Virginia Beach Shooting: Preventing Future Tragedies
25.06.19 Filed in: Workplace
By Josh Williams, Ph.D.
VIRGINIA BEACH — The resignation email arrived in the morning, and the gunfire started in the afternoon. DeWayne Craddock, an engineer who had worked for the City of Virginia Beach for 15 years, notified his superiors on Friday that he intended to quit. Then at around 4 p.m., he embarked on a rampage in Building No. 2 of the Virginia Beach Municipal Center, turning its offices and corridors into a battleground. When it was over, 12 people lay dead and Mr. Craddock was fatally wounded.(1)
The shooting, the nation's deadliest of the year, unfolded when the shooter shot the first victim outside Building 2, a three-story brick structure with about 400 municipal workers. The suspect then headed into the building, moving between floors and firing at workers. Victims were later found on all three floors. Similar to the Christchurch and Thousand Oaks shootings, survivors were unaware the sounds they heard were actual gunshots. In this case, a suppressor was used to muffle the sounds of gunfire. Police are still investigating and have said they do not know the shooter's motive.(2)
A Growing Trend
FBI statistics indicate there have been, on average, more than 20 active shooter incidents a year over the last two decades and these numbers may rise. The statistics for workplace violence using other weapons, or no weapons, are significantly higher.(3) Common antecedents in workplace violence situations include:
• Conflicts among managers and those supervised
• A psychologically volatile work atmosphere
• Intimidation, harassment or bullying
• Authoritarian management
• Power imbalances between superiors and subordinates
• General disregard for the principle of fairness and respect of employees.
It can be a combustible mix when unhealthy organizational cultures are matched with an individual under severe psychological stress with possible underlying mental illness. The American Psychiatric Association notes personal stressors and relationship problems can be associated with violent acts at work and the National Safety Council identifies the following warning signs which may indicate potential work violence: a) excessive use of alcohol or drugs, b) unexplained work absences, c) changes in behavior at work, d) declines in job performance, e) withdrawn affect, f) resistance to work changes, e) persistent complaining about unfair treatment, f) violation(s) of company policies, g) emotional response to criticism, and h) mood swings and paranoia.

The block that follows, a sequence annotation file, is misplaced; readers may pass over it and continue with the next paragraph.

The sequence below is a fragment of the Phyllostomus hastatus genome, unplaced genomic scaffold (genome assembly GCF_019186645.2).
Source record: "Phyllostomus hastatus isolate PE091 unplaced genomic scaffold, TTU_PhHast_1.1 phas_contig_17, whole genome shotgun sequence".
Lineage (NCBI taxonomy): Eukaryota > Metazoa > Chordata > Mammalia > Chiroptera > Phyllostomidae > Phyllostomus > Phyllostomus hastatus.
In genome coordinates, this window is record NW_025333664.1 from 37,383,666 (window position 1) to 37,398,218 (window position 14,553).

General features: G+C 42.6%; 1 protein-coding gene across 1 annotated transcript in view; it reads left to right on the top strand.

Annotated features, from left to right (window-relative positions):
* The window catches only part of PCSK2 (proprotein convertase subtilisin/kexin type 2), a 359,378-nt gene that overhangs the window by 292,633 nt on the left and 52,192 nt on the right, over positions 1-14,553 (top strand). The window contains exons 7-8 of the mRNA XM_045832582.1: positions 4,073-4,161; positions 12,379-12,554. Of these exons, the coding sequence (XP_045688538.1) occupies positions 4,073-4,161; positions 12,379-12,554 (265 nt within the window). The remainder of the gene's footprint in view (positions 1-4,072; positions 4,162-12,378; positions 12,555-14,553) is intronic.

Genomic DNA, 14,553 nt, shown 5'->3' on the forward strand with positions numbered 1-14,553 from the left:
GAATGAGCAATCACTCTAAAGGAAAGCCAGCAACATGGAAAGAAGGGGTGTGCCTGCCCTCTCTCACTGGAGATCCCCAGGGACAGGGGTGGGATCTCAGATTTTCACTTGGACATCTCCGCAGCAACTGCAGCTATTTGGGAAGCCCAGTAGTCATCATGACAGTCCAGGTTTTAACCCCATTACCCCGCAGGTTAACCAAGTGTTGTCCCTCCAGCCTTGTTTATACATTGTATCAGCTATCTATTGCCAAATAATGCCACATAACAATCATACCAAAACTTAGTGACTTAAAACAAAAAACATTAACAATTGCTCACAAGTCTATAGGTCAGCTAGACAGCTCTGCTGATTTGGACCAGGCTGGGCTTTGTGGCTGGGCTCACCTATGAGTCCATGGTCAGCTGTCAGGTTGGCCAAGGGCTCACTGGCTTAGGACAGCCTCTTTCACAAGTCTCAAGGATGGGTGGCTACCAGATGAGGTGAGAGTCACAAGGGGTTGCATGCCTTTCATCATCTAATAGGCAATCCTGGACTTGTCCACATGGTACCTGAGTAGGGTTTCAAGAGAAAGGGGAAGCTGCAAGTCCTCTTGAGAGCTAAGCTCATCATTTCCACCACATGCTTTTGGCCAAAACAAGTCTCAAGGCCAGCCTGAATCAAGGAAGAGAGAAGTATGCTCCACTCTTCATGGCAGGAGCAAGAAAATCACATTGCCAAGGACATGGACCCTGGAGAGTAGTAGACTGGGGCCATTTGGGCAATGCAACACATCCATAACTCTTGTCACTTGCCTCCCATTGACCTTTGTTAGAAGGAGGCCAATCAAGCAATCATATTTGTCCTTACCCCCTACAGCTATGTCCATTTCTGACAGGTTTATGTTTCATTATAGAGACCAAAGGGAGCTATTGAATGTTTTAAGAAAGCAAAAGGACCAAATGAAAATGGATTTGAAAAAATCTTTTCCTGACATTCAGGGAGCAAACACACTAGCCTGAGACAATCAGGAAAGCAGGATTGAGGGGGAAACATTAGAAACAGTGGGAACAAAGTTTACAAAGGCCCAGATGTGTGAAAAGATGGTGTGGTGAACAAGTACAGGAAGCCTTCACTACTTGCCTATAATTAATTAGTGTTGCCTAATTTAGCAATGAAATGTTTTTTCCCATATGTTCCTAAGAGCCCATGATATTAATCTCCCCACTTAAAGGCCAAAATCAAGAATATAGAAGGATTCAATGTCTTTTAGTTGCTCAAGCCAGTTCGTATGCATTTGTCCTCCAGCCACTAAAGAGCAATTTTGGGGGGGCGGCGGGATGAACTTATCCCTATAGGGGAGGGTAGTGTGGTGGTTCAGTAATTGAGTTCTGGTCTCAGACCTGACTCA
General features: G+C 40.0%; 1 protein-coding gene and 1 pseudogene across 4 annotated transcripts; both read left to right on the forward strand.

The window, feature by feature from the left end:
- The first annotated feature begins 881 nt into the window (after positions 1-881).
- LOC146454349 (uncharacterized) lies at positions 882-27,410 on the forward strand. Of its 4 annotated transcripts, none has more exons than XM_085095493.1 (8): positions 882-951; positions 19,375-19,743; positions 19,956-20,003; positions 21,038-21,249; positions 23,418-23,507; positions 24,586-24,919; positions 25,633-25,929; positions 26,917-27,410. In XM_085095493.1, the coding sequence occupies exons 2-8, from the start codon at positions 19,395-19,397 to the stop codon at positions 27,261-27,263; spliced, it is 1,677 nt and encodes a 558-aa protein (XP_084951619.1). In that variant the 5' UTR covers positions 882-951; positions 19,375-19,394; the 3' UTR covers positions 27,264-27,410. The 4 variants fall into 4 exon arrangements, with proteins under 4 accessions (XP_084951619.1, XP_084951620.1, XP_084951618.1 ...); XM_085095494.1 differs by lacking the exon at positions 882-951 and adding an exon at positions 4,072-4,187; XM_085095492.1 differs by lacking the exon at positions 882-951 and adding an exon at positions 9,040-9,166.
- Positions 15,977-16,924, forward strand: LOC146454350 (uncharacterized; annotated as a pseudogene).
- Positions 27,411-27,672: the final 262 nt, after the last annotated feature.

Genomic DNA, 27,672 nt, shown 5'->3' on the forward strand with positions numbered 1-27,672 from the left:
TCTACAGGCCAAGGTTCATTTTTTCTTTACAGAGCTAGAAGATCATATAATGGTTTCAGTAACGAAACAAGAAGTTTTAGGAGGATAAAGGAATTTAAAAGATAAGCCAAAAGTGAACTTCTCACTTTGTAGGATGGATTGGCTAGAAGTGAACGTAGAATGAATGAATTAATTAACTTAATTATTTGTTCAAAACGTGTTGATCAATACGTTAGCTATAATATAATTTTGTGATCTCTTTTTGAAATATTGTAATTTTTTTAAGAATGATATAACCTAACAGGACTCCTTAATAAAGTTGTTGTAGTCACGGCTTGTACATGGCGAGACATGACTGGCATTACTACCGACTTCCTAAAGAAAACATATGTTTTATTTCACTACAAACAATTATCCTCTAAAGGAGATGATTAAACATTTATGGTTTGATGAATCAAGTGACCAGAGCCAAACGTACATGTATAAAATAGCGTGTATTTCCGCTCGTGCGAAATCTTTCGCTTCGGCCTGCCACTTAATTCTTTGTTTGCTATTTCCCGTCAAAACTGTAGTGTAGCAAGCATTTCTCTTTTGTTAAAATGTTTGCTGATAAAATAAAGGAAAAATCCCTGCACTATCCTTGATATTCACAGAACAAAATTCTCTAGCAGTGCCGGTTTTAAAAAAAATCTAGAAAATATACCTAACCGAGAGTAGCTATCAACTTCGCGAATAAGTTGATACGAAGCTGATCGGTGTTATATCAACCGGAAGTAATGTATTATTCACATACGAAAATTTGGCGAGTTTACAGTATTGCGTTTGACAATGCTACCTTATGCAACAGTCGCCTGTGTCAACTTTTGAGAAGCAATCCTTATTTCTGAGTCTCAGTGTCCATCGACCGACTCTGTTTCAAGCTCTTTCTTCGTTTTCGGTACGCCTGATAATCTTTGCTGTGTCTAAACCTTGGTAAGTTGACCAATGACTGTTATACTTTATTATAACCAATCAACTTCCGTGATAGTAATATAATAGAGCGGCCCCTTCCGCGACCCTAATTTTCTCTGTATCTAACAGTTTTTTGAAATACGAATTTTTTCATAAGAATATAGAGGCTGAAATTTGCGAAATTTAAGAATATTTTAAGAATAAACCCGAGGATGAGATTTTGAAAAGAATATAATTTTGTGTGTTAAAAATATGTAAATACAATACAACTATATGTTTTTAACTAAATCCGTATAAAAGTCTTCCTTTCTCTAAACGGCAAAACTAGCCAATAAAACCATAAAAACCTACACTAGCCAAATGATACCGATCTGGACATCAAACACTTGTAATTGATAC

To best prepare staff for an active shooter situation, OSHA and other experts recommend creating an Emergency Action Plan and conducting regular training exercises. This includes joint input from HR and training departments, company leaders, and local law enforcement or emergency responders.(5,6)
Is This Enough?
Organizational leaders should consider cultural elements when it comes to the growing problem of workplace violence and active shooters. One researcher points out that as the nation searches for ways to prevent violence, the focus must be as much on climate and culture as it is on security.(7)
Methods to help create a positive and supportive work environment for employees include (8):
• Promoting sincere, open and timely communication among managers, employees, organizations.
• Offering support for professional development.
• Fostering a family-friendly work environment.
• Promoting quality of life and job satisfaction.
• Maintaining a system for complaints and concerns to be express in non-judgmental forums.
• Ensuring impartial and consistent discipline for employees who exhibit improper conduct and poor performance.
Other elements include promoting psychological safety, fostering teamwork, reducing unhealthy political behaviors, providing recognition and appreciation, and increasing employee engagement in work processes.
Improving organizational culture benefits company performance. We’re now learning it may play a part in helping to prevent serious acts of violence in the workplace.